. The typical response of a marketing manager used to be. Our research shows that customer value provides a strong proxy for market value of several firms. you can value the entire customer base of a company. Now senior management wants to know the return on that investment so they can understand exactly how much they should be spending to improve satisfaction. CEOs and senior management both care about the market value of the firm. but rather. If the bank followed a customer manager model. however. they may under-invest in the customer. but it's no longer enough. The real reason is the push for marketing to be more accountable. the customer's true value would be apparent and could be managed accordingly. Then you can project at what rate the company is acquiring customers and at what rate they are leaving.44 because the brand managers cannot know this. If you can value one customer.” Knowing customer satisfaction levels is fine and important.
Historically. if he doesn’t provide value to me. What is the basis for projecting cash flow? A common approach is to use past data for this projection Marketing takes a bottom-up approach.45 estimated as discounted cash flow. On the other hand. then should I spend valuable resources on pursuing his business? In marketing. In finance. the notion was “How do I provide value to the customers? How do I make my product more valuable to the customer?” What customer profitability talks about is the flip side of customer value – which is how valuable the customer is to the company. when marketing talked about customer profitability. The critical component in this approach is the projection of future cash flow. we can project cash flow and build the ultimate value of the company from the bottom up by looking at each customer as a building block. So you can think of it as two dimensions – how do I provide value to the customer and how does the customer provide value to me? If I don’t provide value to the customer. we say the customer is the king – which we have to provide value to the customer. he won’t buy anything. Our premise is that cash flow is a result of customers buying products. Therefore. cash is king – how much value do I get from this particular customer? Customer profitability brings together these two dimensions? Revenue is easier to track because it looks at how much a customer
Unfortunately. this means that acquisition and marketing costs are grouped together and averaged. when to send them and which channels to use. The application helps marketers determine to whom to send offers. such as marketing and sales. and selects the best one for each customer.46 actually gives a company.
. Channel optimisation is an application for campaign optimization and execution. Channel optimisation optimizes across the entire set of campaigns. Channel optimisation uses advanced techniques to increase the profitability of campaigns. which focus on choosing the best customers for each campaign. Customer cost is a harder measure to track because most companies’ accounting systems were not designed to track customer-by-customer costs. Predictive analytics carries a significant potential for mainstream business processes. This ustomerfocused approach can result in 25 to 50 percent increases in campaign revenue. The most important factor that will determine the success of predictive analytics is the ability for business users to deploy these analytics in their day-todayactivities and incorporate the results directly into the actions they are taking. Slowly. companies are beginning to allocate costs by customers because they can see how many times a customer uses an ATM or frequent flyer cards and so on 6. Unlike traditional marketing campaign approaches. which offers to send. The objective is to enhance customer targeting across multiple campaigns. Channel Optimization Placing the power of predictive analytics right into the hands of marketers.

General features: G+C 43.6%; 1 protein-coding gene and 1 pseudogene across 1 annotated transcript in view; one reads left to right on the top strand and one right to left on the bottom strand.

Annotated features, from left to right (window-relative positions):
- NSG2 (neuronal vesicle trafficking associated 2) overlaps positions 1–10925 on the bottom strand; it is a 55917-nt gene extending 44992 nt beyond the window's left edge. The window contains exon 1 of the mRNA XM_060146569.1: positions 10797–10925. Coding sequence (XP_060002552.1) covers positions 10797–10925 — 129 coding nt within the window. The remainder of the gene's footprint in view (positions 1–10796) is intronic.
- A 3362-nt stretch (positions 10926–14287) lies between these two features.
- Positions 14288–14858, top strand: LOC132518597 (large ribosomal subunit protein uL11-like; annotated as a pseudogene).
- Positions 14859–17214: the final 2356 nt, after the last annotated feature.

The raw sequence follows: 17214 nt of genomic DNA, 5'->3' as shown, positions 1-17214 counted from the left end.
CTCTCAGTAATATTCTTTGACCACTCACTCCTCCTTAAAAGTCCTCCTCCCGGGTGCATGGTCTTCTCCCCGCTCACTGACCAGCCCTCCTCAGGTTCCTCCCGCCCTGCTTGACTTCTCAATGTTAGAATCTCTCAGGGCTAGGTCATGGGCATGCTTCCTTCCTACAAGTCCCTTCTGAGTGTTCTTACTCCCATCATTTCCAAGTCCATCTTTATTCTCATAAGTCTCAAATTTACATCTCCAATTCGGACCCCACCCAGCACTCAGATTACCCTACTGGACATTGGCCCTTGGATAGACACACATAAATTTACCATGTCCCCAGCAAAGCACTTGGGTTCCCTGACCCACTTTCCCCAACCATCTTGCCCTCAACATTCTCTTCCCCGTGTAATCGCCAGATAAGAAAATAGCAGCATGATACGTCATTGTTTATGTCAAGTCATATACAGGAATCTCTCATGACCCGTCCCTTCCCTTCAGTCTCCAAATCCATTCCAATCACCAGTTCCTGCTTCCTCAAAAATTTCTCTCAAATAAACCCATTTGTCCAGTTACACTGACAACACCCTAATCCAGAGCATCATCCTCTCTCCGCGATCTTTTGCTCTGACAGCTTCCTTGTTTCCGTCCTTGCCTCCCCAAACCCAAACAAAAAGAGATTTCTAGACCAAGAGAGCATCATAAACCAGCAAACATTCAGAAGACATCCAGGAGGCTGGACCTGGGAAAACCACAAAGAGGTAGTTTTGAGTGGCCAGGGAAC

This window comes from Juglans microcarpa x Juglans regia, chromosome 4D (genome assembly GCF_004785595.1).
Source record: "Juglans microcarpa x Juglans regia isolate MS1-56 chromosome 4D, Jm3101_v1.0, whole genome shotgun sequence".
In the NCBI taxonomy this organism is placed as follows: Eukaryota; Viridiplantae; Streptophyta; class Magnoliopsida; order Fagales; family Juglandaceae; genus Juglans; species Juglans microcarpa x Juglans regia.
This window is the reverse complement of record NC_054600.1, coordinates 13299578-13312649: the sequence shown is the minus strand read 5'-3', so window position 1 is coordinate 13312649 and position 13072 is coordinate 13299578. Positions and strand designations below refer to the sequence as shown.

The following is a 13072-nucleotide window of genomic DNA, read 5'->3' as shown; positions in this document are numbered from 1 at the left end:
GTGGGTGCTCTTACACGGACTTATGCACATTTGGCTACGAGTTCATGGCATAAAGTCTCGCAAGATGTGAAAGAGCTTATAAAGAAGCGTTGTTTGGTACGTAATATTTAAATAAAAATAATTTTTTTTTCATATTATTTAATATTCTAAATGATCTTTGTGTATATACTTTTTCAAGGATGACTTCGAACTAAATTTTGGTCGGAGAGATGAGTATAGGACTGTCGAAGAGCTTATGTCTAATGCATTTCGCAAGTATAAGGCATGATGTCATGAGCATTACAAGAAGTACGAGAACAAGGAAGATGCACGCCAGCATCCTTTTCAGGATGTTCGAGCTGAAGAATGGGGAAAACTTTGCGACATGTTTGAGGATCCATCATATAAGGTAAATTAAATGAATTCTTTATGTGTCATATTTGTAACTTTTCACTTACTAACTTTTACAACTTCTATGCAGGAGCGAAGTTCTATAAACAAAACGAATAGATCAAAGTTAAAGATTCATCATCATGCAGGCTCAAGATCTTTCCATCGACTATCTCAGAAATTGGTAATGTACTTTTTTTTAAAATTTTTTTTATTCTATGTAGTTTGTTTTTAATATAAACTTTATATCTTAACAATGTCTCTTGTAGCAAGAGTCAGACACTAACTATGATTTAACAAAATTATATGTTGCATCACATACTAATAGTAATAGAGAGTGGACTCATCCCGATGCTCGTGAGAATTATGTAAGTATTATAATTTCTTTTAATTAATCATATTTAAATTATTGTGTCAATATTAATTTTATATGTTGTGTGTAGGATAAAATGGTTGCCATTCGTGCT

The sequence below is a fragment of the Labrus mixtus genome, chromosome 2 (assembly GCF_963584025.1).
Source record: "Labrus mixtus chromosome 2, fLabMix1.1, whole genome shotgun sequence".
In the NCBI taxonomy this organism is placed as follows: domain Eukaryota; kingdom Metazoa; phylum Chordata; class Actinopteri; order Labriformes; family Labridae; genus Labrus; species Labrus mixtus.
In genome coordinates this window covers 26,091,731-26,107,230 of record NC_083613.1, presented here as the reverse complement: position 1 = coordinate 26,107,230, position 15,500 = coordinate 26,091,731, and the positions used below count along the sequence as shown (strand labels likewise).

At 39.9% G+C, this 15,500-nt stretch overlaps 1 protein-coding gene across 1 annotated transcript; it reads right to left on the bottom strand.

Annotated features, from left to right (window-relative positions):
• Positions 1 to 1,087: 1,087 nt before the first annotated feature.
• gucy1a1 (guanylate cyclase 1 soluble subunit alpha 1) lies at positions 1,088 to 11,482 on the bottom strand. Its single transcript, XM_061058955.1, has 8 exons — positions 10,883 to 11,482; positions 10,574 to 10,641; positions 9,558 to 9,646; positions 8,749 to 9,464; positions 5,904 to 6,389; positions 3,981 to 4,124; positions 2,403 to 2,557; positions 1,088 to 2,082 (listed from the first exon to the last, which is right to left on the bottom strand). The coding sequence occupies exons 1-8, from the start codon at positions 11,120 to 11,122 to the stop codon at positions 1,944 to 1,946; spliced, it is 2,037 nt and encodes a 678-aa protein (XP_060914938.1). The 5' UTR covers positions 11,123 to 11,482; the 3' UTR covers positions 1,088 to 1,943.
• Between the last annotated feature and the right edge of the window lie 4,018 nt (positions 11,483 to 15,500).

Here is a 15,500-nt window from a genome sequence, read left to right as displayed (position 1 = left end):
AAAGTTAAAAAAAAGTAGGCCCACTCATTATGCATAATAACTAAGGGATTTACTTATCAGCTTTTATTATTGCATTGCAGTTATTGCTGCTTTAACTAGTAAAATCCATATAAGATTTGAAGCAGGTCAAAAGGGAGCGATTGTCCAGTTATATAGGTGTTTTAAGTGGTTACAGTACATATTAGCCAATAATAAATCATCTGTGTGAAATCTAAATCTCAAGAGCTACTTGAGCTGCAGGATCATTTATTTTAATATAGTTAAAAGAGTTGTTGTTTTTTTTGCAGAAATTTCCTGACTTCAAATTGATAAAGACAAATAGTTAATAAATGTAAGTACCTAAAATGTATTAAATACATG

such as specific sales targets or budget restrictions.The application monitors individual customer behavior to
. The application will automatically select backup channels when the capacity of a channel is exceeded. call center and the Web -.47 Companies can use multiple direct channels -. Cross-Campaign Optimization . and calculates which campaigns will provide the greatest revenue. Cross-Channel Optimization Channel optimisation generates campaigns for all outbound channels. such as direct mail. users can perform what-if analyses by adding business rules. email and the call center. Channel optimisation enables marketers to anticipate how individual customers will respond to specific campaigns and channels.Combining predictive analytics and advanced business logic. During campaign creation. using predictive analytics to select the best channel for each customer. from both a customer and cost point of view. to ensure completion of the campaign.direct mail. to immediately see the impact on campaign expenses and revenues. These restrictions are enforced across all campaigns and channels. ensuring that customers are not over contacted or contacted through restricted channels. Enforcement of Customer Contact Restrictions enforces internal contact restrictions and interaction policies such as “do-not-call” lists. Event-Driven Campaigns .to market its products.
Channel optimisation adds an automated precision to customer contact that improves individual campaign effectiveness and scales to large customer bases and complex. Marketers have often had to rely on a hit-or-miss approach to campaign management. enabling greater efficiency. time-consuming and hard to get right. The application allows marketers to leverage their business knowledge and expertise. it will enable marketers to improve their campaign results. While the application can support every step of the campaign management process.48 identify changes or “events” that indicate an unmet need or potential loss of value.
. it will seamlessly integrate with existing campaign management systems and processes. multicampaign operations. effectiveness and profitability.As a complement to an existing campaign management system. As a result. meaning offers are often targeted too broadly. Seamless Integration . as well as existing marketing databases or data warehouses. customers receive timely offers that address their actual needs. but it takes the guesswork and risk out of marketing campaigns. and then selects the best campaign for each particular situation. while the manual approach to customer selection makes executing multiple campaigns complex.